In the 1880s, when August Weismann chopped off generations of mice tails and showed that such mutilations were not heritable, he did not so much disprove Lamarck as galvanize a staunch group of neo-Lamarckians. Weismann asserted that chromosomes held the physical units of heredity and that the body could not affect them. This concept of "hard heredity" negated Lamarckism, since the chromosomes remained unchanged from generation to generation. Because Weismann advocated natural selection as the only evolutionary force, he became known as a neo-Darwinian, polarizing his opponents as neo-Lamarckians. While neo-Lamarckians developed their theories "without being conscious disciples of Lamarck," they consciously adopted the term "neo-Lamarckism" for their views in 1884 (Pfeifer 161). Some aimed only at finding an alternative to natural selection; others debated issues of determinism, materialism, racism, vitalism, or teleology.

Although opposed and attacked, Weismann's theories fit well with Gregor Mendel's work with hybridization, rediscovered in 1900. Mendel proved the particulate nature of inheritance by crossing pea plants in a monastery garden. The mathematical ratios of each generation of hybrids confirmed that traits such as color, height, or seed shape were discrete units passed from parent to offspring without alteration and without blending between parents. Although early Mendelians disagreed with the Darwinian theory of evolution (Hull 1), Mendel's data supported Weismann's theory of heredity. Neo-Lamarckians, for their part, could not produce empirical proof that an acquired trait could be passed on, nor could they explain a precise mechanism for inheritance. Ewald Hering, for example, believed that "vibrations from the environment would affect the body through the nervous system, which would then affect the sex cells. Although such neo-Lamarckians theorized vibrations and dynamic wave motions, electrical potentials, and chemical changes, they lacked the physical ground of the geneticists who could point to chromosomes in the germ-plasm and explain Mendelian laws of transmission (Gould 96-97; see also Bowler 84).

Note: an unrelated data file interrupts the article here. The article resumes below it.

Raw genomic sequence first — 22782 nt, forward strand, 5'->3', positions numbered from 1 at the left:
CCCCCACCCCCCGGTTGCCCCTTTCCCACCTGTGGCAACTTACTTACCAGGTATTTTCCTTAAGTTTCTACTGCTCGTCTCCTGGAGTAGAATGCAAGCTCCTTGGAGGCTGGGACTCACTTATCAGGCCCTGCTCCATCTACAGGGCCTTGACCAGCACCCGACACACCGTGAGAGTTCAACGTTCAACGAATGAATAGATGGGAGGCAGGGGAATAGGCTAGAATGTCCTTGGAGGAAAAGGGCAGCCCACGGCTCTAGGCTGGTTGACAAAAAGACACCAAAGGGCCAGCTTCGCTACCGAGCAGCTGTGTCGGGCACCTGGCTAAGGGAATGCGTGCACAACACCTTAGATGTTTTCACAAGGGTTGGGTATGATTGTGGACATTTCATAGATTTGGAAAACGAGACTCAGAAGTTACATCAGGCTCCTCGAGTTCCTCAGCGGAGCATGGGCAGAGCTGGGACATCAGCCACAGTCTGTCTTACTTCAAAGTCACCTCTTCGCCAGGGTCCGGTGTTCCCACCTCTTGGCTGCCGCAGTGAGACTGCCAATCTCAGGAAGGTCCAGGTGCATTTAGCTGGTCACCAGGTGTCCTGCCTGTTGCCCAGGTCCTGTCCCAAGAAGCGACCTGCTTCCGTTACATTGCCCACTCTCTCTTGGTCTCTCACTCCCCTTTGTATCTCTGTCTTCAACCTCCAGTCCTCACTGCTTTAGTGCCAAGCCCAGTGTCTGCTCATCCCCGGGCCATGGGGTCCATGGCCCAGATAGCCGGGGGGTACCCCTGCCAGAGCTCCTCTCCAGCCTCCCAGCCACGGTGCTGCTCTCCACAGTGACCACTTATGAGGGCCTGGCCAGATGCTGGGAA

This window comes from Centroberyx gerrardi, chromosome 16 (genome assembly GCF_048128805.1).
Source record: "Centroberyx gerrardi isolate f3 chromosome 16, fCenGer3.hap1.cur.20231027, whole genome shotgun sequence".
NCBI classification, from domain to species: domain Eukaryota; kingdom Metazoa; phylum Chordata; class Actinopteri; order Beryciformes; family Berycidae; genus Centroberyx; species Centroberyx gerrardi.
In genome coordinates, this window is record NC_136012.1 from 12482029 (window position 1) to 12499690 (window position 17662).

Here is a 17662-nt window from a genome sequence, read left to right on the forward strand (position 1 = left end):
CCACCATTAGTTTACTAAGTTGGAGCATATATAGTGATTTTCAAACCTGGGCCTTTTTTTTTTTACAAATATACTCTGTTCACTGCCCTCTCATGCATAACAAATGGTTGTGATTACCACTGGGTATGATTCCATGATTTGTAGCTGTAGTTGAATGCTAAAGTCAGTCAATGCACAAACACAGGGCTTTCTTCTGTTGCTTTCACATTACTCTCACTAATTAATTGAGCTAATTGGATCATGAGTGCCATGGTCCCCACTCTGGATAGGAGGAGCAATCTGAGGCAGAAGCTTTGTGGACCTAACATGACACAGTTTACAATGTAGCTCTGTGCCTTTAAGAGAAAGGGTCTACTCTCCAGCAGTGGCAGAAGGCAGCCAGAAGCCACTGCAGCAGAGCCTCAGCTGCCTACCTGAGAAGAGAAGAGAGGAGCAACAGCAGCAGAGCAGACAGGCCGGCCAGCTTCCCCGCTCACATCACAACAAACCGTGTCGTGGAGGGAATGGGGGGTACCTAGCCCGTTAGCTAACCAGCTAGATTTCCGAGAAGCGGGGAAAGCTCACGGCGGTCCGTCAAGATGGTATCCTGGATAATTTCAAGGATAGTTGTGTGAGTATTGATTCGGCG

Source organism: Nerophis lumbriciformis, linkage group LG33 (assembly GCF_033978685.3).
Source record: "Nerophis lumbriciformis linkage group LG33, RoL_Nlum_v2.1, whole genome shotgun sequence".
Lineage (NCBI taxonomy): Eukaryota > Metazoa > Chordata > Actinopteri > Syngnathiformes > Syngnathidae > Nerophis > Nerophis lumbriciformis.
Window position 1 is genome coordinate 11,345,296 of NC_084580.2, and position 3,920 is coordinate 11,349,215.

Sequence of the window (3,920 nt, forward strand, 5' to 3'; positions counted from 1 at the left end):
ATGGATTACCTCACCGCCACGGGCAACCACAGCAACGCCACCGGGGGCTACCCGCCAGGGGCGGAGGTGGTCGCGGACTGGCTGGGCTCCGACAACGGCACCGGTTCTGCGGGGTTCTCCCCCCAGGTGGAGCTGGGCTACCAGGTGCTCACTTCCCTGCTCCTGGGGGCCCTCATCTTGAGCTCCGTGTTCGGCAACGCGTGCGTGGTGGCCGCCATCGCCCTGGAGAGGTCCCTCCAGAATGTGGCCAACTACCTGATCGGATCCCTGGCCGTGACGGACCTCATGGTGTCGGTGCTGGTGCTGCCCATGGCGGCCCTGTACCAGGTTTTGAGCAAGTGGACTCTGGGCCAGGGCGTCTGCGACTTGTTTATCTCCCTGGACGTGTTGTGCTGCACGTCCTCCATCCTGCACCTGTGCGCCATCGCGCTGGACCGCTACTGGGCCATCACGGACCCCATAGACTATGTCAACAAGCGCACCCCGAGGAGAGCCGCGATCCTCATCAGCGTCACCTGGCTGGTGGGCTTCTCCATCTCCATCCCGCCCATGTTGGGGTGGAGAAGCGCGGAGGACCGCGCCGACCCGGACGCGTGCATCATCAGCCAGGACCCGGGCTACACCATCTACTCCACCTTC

Despite Weismann and Mendel, neo-Lamarckism dominated American biology even into the twentieth century. In fields such as education, eugenics, and public hygiene, some argued that only the inheritance of acquired characters could justify attempts at social improvement (Russett 199). As one doctor reasoned, "Modifications, from external influences could never produce c[u]mulative results except for the law of heredity" (Couch 128). Biologist Paul Kammerer wrote that Lamarckian inheritance offered "a more beautiful and worthy method [to improve humanity] than that advanced by fanatic race enthusiasts, which is based upon the relentless struggle for existence, through race hatred and selection of races, which doubtless are thoroughly distasteful to many" (439, qtd. in Bowler 94-95). On the other hand, Ernst Haeckel's Lamarckism has been shown to have aided Nazi race theory, with American neo-Lamarckians apparently sharing his views (Bowler 100; see also Gasman and Hailer).

Wharton read Lamarck but only identified Darwin, Spencer, William Lecky, and Hippolyte Taine as the "formative influences" of her youth (Letters 136). Each of these men, however, adapted Lamarckian theory into widely-disseminated beliefs about heredity. Taine, for example, writes in The History of English Literature that different climates lead to "a different set of habits; and still again, a different set of aptitudes and instincts. Man, forced to accommodate himself to circumstances, contracts a temperament and a character corresponding to them; and his character, like his temperament, is so much more stable, as the external impression is made upon him by more numerous repetitions, and is transmitted to his progeny by a more ancient descent" (18). Taine then outlines a form of literary criticism that requires consideration of three elements: race, environment, and the particular moment in history. This tri-partite formulation had a profound effect upon Wharton's own criticism as well as her approach to literary naturalism.

Formed by Darwin, Spencer, and Taine, Wharton became aware of Mendel and Weismann through R.H. Lock's Recent Progress in the Study of Variation, Heredity, and Evolution (1906), which she read in 1908. Lock wrote his book to facilitate the "transition between the speculative philosophy of evolution and the exact science of genetics" (Lock 300), a transition Wharton faced with dismay: